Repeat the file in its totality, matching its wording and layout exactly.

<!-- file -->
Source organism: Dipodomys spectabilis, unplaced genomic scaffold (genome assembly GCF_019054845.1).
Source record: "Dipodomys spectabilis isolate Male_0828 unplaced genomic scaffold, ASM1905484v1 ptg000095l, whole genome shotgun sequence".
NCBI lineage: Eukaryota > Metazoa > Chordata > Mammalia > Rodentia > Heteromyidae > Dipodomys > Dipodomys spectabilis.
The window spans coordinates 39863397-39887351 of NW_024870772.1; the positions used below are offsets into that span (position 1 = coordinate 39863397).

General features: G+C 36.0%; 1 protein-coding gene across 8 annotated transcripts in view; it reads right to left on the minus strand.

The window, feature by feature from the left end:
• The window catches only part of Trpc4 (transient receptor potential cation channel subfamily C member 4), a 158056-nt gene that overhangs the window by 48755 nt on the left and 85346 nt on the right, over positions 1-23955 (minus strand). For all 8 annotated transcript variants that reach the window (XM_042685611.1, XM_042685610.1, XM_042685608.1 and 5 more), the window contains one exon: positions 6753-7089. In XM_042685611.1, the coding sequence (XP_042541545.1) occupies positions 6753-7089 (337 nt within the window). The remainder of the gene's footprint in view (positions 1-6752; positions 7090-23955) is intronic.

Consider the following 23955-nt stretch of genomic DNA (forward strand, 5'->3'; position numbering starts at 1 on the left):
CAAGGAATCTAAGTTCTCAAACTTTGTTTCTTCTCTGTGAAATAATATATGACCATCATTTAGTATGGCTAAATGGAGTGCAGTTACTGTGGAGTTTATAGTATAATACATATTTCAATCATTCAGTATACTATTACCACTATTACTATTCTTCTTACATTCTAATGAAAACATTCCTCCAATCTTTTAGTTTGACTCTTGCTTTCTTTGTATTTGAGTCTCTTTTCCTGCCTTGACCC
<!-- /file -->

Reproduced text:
Source organism: Dipodomys spectabilis, unplaced genomic scaffold (genome assembly GCF_019054845.1).
Source record: "Dipodomys spectabilis isolate Male_0828 unplaced genomic scaffold, ASM1905484v1 ptg000095l, whole genome shotgun sequence".
NCBI lineage: Eukaryota > Metazoa > Chordata > Mammalia > Rodentia > Heteromyidae > Dipodomys > Dipodomys spectabilis.
The window spans coordinates 39863397-39887351 of NW_024870772.1; the positions used below are offsets into that span (position 1 = coordinate 39863397).

General features: G+C 36.0%; 1 protein-coding gene across 8 annotated transcripts in view; it reads right to left on the minus strand.

The window, feature by feature from the left end:
• The window catches only part of Trpc4 (transient receptor potential cation channel subfamily C member 4), a 158056-nt gene that overhangs the window by 48755 nt on the left and 85346 nt on the right, over positions 1-23955 (minus strand). For all 8 annotated transcript variants that reach the window (XM_042685611.1, XM_042685610.1, XM_042685608.1 and 5 more), the window contains one exon: positions 6753-7089. In XM_042685611.1, the coding sequence (XP_042541545.1) occupies positions 6753-7089 (337 nt within the window). The remainder of the gene's footprint in view (positions 1-6752; positions 7090-23955) is intronic.

Consider the following 23955-nt stretch of genomic DNA (forward strand, 5'->3'; position numbering starts at 1 on the left):
CAAGGAATCTAAGTTCTCAAACTTTGTTTCTTCTCTGTGAAATAATATATGACCATCATTTAGTATGGCTAAATGGAGTGCAGTTACTGTGGAGTTTATAGTATAATACATATTTCAATCATTCAGTATACTATTACCACTATTACTATTCTTCTTACATTCTAATGAAAACATTCCTCCAATCTTTTAGTTTGACTCTTGCTTTCTTTGTATTTGAGTCTCTTTTCCTGCCTTGACCC